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Articles on Friday essay

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From left: Virginia Woolf, Rachel Cusk (Vianney Le Caer/AP), Maggie Nelson (John D. and Catherine T. MacArthur Foundation – also background), Jane Gleeson-White (Pauline Futeran).

Friday essay: how women writers helped me find my voice after divorce

When Jane Gleeson-White’s marriage ended two years after her mother died, she lost her voice. Books by women writers like Rachel Cusk, Olivia Laing and Maggie Nelson helped her find it again.
We see the teacher lay out the tightrope … as the young writer clenches their toes and steps out above the air. Danilo Batista/unsplash

Friday essay: a poet, a disciplinarian, an illiterate grandfather – writers reflect on the teachers who shaped them

What makes a great writer? A key element is the right teacher. Belinda Castles reflects on her own guides, as do authors such as Margaret Drabble, Ngũgĩ wa Thiong’o and Paul Theroux in a new book.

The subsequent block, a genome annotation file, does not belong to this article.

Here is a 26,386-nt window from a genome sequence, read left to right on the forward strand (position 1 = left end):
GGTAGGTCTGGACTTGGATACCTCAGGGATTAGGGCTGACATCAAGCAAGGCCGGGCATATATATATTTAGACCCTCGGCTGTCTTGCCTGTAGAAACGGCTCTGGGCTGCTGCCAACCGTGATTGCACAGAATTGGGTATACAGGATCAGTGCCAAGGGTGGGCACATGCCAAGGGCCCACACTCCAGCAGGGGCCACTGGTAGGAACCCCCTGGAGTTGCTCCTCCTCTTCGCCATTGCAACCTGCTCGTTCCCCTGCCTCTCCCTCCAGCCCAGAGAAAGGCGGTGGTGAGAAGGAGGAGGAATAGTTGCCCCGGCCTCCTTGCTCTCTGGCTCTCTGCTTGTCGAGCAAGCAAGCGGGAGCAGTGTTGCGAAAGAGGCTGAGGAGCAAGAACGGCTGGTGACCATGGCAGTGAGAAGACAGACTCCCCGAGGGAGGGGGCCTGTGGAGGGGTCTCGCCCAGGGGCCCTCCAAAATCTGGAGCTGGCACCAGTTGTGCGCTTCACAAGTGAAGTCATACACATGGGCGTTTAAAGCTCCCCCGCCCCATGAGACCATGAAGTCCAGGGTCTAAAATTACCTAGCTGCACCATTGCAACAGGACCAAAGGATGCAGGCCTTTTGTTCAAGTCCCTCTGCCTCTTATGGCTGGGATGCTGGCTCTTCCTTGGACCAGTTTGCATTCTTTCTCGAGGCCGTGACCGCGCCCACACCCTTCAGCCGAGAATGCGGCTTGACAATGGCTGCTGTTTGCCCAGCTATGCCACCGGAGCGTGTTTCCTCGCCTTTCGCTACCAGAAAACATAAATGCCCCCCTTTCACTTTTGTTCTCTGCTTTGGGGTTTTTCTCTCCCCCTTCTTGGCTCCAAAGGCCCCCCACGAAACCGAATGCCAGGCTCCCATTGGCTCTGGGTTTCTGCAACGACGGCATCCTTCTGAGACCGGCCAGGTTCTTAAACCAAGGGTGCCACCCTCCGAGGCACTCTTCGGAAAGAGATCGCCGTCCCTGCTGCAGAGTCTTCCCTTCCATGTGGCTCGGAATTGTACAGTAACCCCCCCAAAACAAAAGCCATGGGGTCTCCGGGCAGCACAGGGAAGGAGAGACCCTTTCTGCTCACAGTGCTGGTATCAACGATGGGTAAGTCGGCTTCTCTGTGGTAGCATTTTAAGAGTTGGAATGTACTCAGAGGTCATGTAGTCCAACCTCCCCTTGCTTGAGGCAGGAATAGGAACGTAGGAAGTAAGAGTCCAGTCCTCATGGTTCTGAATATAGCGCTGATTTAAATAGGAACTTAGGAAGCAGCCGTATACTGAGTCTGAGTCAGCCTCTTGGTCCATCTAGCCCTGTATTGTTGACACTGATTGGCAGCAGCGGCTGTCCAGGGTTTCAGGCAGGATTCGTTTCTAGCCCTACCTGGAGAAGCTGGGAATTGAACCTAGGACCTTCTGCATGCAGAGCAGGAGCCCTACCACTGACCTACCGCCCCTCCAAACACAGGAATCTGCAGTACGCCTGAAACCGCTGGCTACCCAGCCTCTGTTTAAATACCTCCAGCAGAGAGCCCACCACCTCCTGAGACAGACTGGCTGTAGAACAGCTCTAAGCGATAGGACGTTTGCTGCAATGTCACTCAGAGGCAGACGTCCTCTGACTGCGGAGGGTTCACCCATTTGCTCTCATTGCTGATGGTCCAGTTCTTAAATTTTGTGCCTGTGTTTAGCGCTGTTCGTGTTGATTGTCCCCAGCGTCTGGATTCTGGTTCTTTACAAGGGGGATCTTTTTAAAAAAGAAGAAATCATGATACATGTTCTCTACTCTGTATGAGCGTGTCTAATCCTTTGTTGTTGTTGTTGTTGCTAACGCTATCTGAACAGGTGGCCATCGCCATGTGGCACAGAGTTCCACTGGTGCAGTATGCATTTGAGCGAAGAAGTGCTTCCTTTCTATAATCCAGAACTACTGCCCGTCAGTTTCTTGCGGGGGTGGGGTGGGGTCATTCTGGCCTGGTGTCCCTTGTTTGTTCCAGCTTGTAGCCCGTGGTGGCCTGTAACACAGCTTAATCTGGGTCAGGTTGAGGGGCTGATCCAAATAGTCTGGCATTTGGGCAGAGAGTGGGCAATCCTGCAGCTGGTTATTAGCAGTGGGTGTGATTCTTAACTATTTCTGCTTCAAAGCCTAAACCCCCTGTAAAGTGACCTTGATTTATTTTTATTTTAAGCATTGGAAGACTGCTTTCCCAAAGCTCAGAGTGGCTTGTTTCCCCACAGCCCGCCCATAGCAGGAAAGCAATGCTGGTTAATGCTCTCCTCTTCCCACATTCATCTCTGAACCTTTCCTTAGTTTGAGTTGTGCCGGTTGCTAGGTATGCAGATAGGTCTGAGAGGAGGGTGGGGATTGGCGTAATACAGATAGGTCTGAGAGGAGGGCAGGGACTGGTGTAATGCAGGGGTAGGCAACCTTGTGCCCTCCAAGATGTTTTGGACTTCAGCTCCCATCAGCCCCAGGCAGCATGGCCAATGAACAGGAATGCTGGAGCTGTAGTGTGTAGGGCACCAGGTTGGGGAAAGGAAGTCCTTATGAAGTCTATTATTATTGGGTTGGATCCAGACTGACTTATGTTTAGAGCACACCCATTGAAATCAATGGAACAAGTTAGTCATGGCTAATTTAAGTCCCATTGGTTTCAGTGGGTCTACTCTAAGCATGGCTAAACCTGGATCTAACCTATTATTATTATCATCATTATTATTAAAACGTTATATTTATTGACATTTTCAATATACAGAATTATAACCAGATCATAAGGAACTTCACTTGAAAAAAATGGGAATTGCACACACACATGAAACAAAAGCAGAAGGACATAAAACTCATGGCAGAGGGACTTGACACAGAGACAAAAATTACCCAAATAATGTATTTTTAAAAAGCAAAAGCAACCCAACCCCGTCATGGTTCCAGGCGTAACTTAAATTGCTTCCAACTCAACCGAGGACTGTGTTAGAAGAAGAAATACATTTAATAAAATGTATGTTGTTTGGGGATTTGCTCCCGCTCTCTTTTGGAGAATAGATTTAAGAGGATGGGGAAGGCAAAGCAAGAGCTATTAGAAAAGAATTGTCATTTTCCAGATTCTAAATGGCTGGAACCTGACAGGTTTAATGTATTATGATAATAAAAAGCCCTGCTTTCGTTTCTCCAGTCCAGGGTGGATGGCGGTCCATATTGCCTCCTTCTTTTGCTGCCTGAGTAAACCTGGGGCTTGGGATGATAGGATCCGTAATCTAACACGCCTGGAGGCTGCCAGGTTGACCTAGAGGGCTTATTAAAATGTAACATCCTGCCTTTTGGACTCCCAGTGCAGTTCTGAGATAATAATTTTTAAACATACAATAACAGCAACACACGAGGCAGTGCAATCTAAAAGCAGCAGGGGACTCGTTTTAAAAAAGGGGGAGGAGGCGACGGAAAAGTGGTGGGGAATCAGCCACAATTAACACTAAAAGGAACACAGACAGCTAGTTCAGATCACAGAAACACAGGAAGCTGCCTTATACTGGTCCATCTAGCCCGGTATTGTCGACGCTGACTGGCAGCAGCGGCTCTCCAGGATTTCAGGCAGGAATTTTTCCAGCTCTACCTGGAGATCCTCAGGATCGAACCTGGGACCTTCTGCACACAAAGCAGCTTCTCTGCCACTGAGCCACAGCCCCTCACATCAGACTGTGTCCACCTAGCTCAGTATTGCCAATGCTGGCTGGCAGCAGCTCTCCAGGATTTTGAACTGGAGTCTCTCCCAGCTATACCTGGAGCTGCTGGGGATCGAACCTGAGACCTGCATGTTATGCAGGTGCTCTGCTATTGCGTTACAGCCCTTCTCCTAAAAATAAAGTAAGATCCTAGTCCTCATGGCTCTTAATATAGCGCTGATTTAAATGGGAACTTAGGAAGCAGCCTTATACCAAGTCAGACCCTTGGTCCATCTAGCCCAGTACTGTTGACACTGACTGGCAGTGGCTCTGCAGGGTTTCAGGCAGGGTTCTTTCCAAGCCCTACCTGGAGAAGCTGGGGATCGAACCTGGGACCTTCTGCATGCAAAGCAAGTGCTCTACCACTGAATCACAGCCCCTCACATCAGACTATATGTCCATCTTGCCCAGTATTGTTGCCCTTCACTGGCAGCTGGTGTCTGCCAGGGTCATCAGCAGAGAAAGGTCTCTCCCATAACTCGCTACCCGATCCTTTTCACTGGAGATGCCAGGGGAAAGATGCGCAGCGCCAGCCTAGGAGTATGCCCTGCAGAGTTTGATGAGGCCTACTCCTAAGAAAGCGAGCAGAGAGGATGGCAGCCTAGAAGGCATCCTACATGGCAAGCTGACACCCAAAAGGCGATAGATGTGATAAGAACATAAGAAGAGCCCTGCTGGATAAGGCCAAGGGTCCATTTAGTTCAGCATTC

Joseph Lycett, Aboriginal Australians Spearing Fish and Diving for Shellfish, New South Wales, c. 1817. National Library of Australia, nla.obj­138500727.

Friday essay: traps, rites and kurrajong twine – the incredible ingenuity of Indigenous fishing knowledge

Across the continent, diverse, adaptable fishing practices, recipes and rituals were a cornerstone of Indigenous life at the time of first contact – and many remain so to this day.
Dhunggala Munungurr (left) sole surviving signatory of the petitions and (on right), a ceremony at which the fourth petition was returned to Yolŋu descendants of their original creators. Photos: Clare Wright, National Gallery of Australia

Friday essay: 60 years old, the Yirrkala Bark Petitions are one of our founding documents – so why don’t we know more about them?

Clare Wright has spent ten years researching the history of these groundbreaking petitions. Though few Australians have heard of them, she writes, we can learn much from the story of their creation.

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